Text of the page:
Clinical Information

A total of 31 consecutive patients (20 males and 11 females), between 32 and 77 years old (median age 59), were enrolled in the study. Twenty-five patients had undergone a primary tumor resection and another six had undergone a color Doppler ultrasound-guided tumor biopsy. The pathological diagnosis in each case was confirmed as RCC. Most of the patients (22 patients, 71%) had an Eastern Cooperative Oncology Group (ECOG) performance status score of 0 or 1. Ten patients had favorable-risk, 16 patients had intermediate-risk, and five patients had poor-risk disease, assessed by the Memorial Sloan-Kettering Cancer Center (MSKCC) criteria. The median number of metastatic sites was 1 (range, 1–5). Metastatic lesions included lung metastases, bone metastases, liver metastases, brain metastases, local recurrence, adrenal metastases, and subcutaneous metastases. The characteristics of patients are presented in Table 1.


TABLE 1. Baseline patient characteristics (n = 31).

Therapeutic Protocol

All patients received pazopanib (800 mg/day) orally. Three patients had the dose reduced because of adverse events of grade 3 or above. During treatment, the dose of pazopanib was adjusted or suspended, according to the severity of intolerable side effects.

Evaluation of Efficacy and Adverse Events

Based on the Response Evaluation Criteria in Solid Tumors (RECIST) 1.1, efficacy was evaluated every 8 weeks and categorized as complete response (CR), partial response (PR), stable disease (SD), or disease progression (PD). The beneficial effects of the treatment were required to be sustained for at least 4 weeks. The primary end points were ORR, DCR, and PFS and the secondary end points were OS and adverse events. The criteria for evaluation of drug toxicity were those set out in the Common Terminology Criteria for Adverse Events (CTCAE) version 4.03, and safety assessments were carried out every 4 weeks. Prior to treatment, medical history, physical examination and the baseline images of the target lesion were recorded in detail. Complete blood counts and serum chemistry tests were carried out weekly and thyroid function was measured every 4 weeks while receiving pazopanib. Vital signs, body weight, and ECOG scores were monitored, and the severity of adverse drug reactions, and the time of their occurrence or disappearance, were recorded. Imaging studies were performed every 8 weeks and computed tomography (CT) scans were used as the main evaluation tool for measuring the maximum change in diameter of measurable lesions.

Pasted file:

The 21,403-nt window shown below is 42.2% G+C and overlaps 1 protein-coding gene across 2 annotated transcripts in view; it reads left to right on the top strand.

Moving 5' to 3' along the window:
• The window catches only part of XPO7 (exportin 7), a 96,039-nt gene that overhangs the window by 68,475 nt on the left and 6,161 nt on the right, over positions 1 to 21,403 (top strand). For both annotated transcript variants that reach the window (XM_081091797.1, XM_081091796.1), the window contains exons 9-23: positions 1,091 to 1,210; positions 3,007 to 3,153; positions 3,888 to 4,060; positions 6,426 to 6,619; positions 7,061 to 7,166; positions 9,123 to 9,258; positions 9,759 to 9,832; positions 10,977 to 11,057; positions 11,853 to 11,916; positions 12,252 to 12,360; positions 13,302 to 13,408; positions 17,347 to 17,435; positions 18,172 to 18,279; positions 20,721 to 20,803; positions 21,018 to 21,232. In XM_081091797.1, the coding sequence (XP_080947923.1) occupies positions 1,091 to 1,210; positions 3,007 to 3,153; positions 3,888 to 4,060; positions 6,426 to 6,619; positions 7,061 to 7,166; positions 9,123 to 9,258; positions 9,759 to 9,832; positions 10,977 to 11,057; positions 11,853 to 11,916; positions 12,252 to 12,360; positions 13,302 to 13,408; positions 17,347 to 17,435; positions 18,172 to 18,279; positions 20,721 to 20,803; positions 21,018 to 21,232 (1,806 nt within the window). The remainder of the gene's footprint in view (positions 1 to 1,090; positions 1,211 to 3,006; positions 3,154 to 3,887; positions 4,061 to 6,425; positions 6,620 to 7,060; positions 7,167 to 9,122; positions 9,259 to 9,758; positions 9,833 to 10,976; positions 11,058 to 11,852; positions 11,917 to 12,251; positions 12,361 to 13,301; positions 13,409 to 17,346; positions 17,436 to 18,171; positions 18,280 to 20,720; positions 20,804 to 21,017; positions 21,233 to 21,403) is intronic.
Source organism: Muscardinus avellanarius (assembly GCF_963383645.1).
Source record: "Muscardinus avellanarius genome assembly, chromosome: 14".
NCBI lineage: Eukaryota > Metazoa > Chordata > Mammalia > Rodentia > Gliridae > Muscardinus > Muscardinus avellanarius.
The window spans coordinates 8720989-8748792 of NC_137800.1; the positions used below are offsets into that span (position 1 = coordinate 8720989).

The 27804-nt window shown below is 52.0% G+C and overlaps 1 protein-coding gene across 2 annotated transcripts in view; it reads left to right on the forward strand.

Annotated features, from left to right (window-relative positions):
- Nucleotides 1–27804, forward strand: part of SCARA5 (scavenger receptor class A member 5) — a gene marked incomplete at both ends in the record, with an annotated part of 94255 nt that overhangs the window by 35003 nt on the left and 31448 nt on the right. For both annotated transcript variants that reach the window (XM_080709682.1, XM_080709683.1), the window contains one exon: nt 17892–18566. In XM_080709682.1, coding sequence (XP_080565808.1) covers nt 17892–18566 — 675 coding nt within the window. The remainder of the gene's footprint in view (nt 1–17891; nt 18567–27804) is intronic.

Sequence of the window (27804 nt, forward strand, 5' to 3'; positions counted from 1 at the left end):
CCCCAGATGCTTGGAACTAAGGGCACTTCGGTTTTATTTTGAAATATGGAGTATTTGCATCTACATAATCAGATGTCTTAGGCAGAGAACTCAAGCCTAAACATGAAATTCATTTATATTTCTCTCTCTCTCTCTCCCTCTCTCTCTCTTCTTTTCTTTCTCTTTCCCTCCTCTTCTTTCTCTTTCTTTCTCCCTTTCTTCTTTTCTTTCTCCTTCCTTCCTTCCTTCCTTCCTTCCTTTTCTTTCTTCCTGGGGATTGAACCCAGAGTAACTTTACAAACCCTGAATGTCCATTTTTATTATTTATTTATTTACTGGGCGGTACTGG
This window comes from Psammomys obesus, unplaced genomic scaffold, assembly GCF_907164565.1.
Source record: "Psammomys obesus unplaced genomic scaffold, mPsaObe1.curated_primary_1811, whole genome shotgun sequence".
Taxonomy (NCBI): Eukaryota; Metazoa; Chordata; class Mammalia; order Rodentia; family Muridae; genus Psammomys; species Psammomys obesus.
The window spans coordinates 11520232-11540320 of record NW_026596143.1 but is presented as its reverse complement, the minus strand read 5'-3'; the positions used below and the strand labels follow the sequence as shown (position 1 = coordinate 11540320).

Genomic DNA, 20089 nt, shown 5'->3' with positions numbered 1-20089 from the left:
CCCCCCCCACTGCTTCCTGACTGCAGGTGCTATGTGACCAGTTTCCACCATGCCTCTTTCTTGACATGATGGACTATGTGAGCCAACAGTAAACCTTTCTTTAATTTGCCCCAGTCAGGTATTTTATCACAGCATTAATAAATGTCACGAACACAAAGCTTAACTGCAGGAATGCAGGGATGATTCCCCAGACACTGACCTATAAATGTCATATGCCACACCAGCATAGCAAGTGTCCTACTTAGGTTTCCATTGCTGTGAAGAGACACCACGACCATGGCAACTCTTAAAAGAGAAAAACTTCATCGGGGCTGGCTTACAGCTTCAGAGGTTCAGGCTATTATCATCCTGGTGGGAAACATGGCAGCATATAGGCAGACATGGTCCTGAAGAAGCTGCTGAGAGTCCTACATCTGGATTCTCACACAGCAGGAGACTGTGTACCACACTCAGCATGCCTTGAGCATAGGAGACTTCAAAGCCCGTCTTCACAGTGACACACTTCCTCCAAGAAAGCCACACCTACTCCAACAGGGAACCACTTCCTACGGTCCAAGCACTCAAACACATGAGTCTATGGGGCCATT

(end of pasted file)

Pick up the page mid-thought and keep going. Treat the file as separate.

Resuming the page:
Statistical Methods

Data processing was performed using SPSS 17.0 software. PFS and OS were analyzed using Kaplan-Meier methods. The significance level was set at alpha = 0.05.


Objective Efficacy

All patients were followed up for a median of 12.7 months (range, 3–22 months). At the time of analysis, 29 patients were eligible for the final therapeutic evaluation since they have completed more than 8 weeks’ treatment. Evaluation of efficacy showed that 34.5% (10/29) patients achieved PR, 41.4% (12/29) patients maintained SD, and 24.1% (7/29) patients had PD. None of these patients achieved CR and one patient died. Overall, the ORR was 34.5% and the DCR was 75.9%. During follow-up, 16 patients experienced PD. One patient died of later stage cancer 6.0 months after treatment. The median time to progression was 10.1 months (95% confidence interval, 4.1–17.7 months). The OS had not been reached.

Side Effects

The most common side effects were fatigue (11 patients, 37.9%), hand-foot syndrome (10 patients, 34.5%), change of hair color (10 patients, 34.5%), elevated alanine transaminase (ALT)/aspartate transaminase (AST) (10 patients, 34.5%), hypertension (seven patients, 24.1%), neutropenia (three patients, 10.3%), anemia (three patients, 10.3%), thrombocytopenia (two patients, 6.9%), and diarrhea (one patient, 3.4%). Most adverse events were grade 1–2; grade 3 or higher adverse events included two cases of hand-foot syndrome (6.9%) and one case of thrombocytopenia (3.4%). Fatigue, hand-foot syndrome, change of hair color, and elevated ALT/AST were the most common adverse events (Table 2).


TABLE 2. Adverse events due to pazopanib.

Dose Reduction and Treatment Interruption

Eight patients (27.6%) had their medication reduced or withdrawn over the course of the treatment, although treatment was not suspended for more than 2 weeks. Adverse events in all patients could be controlled and made tolerable by symptomatic support, dose reduction, or drug withdrawal. Because of grade 3 or higher adverse events, three (10.3%) patients had their dose of pazopanib reduced and completed the treatment program on a dose of 600 mg/day.

Clinical Efficacy Against Different Metastatic Lesions